A defining aspect of my life was the realization that the way in which I do certain things is not necessarily how the rest of the world does them. The first incident of this was most jarring of course, your entire life as a child is what is presented to you, and then suddenly another way of doing things is offered from an outsider. For me the first example was the fact that most other American families do not eat soup for breakfast. A truly innocuous quirk, one that I am surprised I found about as early as I did. But it was eye opening in the sense that it paved way for what would eventually become my appreciation and empathy for people and cultures other than my own, and what I can learn from them as a result. And this remains one of the few in which I have given no admission to the contrary. Soup for breakfast is fantastic, especially in winter. My folks are ahead of their time on this one.
Somewhere around middle school, I became embarrassed by these quirks, and I spent a bizarre amount of time trying to suss out exactly what made my home the odd one. In hindsight I realize that they’re inevitable and nothing to be ashamed of. In time I learned to embrace these sort of things. But something that should not have taken me so long is the realization that it is nearly impossible to do damage control on something like this. Especially when you’re a dumb twelve year old. The very nature of the things you are looking for is something you cannot observe from your own experience.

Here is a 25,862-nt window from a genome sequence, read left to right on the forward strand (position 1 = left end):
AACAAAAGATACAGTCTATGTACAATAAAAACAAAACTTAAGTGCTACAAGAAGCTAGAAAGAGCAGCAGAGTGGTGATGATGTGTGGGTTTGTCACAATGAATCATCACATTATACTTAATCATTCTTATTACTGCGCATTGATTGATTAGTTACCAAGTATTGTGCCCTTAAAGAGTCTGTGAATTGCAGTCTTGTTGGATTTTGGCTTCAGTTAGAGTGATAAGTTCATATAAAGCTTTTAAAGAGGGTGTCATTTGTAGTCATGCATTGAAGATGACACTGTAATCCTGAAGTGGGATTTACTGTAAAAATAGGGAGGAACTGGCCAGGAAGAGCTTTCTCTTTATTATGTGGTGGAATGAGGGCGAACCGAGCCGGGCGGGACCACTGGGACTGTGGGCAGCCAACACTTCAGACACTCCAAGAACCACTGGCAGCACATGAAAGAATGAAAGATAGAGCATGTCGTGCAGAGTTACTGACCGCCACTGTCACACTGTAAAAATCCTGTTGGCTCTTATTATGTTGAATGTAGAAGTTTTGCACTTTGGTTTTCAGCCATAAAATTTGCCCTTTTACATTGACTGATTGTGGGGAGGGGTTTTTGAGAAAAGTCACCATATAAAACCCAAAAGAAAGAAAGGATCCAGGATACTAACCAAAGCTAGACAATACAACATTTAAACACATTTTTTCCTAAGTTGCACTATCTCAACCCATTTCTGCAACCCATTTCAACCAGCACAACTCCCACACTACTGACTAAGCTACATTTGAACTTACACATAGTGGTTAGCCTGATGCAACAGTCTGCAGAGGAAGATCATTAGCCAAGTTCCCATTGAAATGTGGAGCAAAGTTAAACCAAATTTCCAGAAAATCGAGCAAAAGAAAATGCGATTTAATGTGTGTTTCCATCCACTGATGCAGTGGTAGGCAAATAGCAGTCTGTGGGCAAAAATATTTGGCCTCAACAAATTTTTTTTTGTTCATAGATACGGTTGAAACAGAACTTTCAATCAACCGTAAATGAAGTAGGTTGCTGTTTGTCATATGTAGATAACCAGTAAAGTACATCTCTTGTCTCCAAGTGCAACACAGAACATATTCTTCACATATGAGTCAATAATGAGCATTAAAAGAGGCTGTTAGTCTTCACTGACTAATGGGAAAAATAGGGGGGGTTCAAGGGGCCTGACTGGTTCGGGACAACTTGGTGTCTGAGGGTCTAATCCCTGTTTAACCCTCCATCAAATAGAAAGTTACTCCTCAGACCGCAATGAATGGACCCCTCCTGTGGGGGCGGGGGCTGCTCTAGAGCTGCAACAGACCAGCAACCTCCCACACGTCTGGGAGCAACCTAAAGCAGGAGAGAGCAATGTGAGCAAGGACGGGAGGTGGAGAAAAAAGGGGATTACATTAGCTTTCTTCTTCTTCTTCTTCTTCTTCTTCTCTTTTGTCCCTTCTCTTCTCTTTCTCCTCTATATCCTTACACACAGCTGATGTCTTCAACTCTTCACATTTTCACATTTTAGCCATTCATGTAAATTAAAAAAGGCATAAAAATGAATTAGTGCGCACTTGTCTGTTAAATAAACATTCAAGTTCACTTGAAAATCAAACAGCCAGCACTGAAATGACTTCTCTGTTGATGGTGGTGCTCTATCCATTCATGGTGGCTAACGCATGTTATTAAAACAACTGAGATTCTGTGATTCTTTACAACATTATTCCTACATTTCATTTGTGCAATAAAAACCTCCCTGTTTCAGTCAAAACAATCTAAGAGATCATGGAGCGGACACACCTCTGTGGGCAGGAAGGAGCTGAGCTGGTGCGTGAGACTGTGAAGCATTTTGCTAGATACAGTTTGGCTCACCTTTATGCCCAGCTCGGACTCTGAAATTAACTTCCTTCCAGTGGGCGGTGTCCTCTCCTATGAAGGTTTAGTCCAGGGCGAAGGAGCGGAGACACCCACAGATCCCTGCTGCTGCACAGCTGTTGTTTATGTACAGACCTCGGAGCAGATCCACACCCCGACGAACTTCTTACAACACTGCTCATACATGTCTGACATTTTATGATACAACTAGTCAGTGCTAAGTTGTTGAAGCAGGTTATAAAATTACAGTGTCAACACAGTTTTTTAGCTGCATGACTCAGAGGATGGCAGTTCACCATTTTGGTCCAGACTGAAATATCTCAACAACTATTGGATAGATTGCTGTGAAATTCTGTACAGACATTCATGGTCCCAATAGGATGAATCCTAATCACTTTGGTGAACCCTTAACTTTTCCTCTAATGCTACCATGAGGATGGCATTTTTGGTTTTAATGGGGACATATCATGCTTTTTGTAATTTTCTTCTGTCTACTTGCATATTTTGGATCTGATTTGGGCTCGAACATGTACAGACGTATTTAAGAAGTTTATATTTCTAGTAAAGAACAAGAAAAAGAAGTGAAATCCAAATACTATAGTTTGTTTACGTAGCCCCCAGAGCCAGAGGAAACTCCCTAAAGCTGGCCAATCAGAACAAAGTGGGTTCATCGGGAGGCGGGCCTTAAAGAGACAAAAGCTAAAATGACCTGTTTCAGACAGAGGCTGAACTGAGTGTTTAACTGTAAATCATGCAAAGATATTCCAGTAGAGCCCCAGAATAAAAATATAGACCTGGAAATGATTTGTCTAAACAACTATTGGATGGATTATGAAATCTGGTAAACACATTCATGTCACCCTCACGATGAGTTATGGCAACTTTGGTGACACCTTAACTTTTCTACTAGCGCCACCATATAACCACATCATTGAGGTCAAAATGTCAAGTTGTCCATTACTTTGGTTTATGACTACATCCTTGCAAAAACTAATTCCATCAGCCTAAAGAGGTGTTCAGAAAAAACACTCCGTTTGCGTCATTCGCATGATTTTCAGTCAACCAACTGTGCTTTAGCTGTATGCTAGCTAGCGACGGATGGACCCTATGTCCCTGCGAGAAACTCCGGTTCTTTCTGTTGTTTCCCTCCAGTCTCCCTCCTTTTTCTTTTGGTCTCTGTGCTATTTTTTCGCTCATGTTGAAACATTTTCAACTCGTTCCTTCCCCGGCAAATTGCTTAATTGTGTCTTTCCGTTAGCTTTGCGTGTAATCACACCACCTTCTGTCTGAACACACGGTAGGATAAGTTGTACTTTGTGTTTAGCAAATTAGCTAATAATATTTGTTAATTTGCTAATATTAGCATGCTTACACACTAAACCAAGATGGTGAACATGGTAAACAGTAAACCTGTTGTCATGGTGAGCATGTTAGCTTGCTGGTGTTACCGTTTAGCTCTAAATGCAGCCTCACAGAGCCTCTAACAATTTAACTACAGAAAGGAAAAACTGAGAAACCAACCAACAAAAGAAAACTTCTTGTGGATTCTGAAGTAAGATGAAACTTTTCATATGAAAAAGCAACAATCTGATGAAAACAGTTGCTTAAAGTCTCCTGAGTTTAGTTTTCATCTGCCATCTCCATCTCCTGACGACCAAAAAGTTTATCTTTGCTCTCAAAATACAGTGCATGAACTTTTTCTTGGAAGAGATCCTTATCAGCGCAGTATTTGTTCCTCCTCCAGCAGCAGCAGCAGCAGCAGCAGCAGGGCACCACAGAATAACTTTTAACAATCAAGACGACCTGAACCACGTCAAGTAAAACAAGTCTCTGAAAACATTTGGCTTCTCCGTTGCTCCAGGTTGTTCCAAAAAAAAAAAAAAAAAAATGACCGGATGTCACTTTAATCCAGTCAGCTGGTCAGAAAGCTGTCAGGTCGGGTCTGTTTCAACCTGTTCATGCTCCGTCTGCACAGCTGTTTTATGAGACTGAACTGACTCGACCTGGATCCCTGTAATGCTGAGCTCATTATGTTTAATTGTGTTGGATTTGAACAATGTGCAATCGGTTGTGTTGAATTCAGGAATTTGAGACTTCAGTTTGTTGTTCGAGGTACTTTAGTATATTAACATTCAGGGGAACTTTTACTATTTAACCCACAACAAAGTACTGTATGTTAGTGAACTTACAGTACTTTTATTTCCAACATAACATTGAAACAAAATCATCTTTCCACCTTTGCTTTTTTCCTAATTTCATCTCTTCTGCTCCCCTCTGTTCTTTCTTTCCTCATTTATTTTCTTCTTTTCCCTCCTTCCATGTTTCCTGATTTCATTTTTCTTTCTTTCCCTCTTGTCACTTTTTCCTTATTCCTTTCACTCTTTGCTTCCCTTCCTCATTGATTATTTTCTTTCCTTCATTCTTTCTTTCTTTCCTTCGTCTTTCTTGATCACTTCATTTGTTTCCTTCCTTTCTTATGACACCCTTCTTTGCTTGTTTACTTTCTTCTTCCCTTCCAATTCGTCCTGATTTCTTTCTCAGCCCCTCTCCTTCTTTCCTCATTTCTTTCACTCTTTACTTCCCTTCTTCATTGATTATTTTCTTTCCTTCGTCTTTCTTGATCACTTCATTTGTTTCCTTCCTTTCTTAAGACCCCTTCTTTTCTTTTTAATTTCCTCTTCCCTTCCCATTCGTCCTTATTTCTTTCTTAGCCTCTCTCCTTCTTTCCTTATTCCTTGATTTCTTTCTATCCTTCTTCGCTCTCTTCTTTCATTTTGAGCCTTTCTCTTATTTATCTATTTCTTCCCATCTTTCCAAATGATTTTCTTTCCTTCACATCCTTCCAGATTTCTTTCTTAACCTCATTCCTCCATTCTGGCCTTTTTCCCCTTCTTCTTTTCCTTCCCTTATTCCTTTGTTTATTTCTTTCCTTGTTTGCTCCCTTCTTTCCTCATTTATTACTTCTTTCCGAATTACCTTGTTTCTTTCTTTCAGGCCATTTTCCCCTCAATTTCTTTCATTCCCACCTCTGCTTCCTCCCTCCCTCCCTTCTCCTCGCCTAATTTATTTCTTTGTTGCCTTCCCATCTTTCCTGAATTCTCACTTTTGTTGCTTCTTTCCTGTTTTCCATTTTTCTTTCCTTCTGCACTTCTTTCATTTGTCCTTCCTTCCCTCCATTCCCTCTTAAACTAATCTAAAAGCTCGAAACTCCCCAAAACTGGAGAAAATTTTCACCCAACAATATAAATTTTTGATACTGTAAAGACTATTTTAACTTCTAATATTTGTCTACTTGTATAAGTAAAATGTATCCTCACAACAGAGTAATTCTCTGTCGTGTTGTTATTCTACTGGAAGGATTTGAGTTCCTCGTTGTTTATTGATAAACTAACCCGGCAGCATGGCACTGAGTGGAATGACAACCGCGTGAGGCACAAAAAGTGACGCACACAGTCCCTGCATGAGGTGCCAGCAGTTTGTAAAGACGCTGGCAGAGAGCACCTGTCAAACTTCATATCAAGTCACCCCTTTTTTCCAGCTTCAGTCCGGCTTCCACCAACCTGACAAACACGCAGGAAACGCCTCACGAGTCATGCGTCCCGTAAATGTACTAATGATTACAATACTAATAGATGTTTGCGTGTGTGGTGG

The breakfast-soup eccentricity became apparent to me in a brief conversation with a group of peers, and was not of any interest to the group leaving my embarrassment at a negligible level. But several months into being concerned about having my friends inside my seemingly weird home, I was fully convinced that all the major differences were accounted for. And then one day my parents graciously offered to buy me and my friends Chinese food, at which point I went and got the menu binder out of its drawer.
Oh, you guys don’t have a menu binder?
You guys don’t have a meticulously organized sampling of the takeout offerings in the tri-state area?
Again, this artifact of my family home is something I have come to greatly appreciate. Anyone reading this who doesn’t know my father should understand that this binder is a perfect distillation of his mind. He and I rarely approach things the same way, and having a tangible example of that fact makes it easier to appreciate how much I can learn from his perspective. Where I see several pieces of potential litter, my father saw a collection of data in need of indexing.